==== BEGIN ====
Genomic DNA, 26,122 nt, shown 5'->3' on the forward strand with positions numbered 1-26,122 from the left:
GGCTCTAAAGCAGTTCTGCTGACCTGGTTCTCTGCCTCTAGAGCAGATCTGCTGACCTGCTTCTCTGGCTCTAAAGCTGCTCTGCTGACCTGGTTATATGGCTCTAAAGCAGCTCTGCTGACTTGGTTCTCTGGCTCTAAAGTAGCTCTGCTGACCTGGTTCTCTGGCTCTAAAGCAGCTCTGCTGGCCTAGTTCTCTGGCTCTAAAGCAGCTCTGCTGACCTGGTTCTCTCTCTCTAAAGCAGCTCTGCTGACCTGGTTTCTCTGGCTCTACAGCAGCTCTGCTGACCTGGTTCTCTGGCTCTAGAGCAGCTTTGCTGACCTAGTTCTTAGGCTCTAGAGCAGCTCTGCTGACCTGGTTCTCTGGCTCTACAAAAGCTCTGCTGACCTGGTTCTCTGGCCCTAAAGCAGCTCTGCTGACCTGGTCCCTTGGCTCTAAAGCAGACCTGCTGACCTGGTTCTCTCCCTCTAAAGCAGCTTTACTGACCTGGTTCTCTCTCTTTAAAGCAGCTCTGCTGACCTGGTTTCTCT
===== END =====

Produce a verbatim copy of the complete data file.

Genomic DNA, 26,122 nt, shown 5'->3' on the forward strand with positions numbered 1-26,122 from the left:
GGCTCTAAAGCAGTTCTGCTGACCTGGTTCTCTGCCTCTAGAGCAGATCTGCTGACCTGCTTCTCTGGCTCTAAAGCTGCTCTGCTGACCTGGTTATATGGCTCTAAAGCAGCTCTGCTGACTTGGTTCTCTGGCTCTAAAGTAGCTCTGCTGACCTGGTTCTCTGGCTCTAAAGCAGCTCTGCTGGCCTAGTTCTCTGGCTCTAAAGCAGCTCTGCTGACCTGGTTCTCTCTCTCTAAAGCAGCTCTGCTGACCTGGTTTCTCTGGCTCTACAGCAGCTCTGCTGACCTGGTTCTCTGGCTCTAGAGCAGCTTTGCTGACCTAGTTCTTAGGCTCTAGAGCAGCTCTGCTGACCTGGTTCTCTGGCTCTACAAAAGCTCTGCTGACCTGGTTCTCTGGCCCTAAAGCAGCTCTGCTGACCTGGTCCCTTGGCTCTAAAGCAGACCTGCTGACCTGGTTCTCTCCCTCTAAAGCAGCTTTACTGACCTGGTTCTCTCTCTTTAAAGCAGCTCTGCTGACCTGGTTTCTCT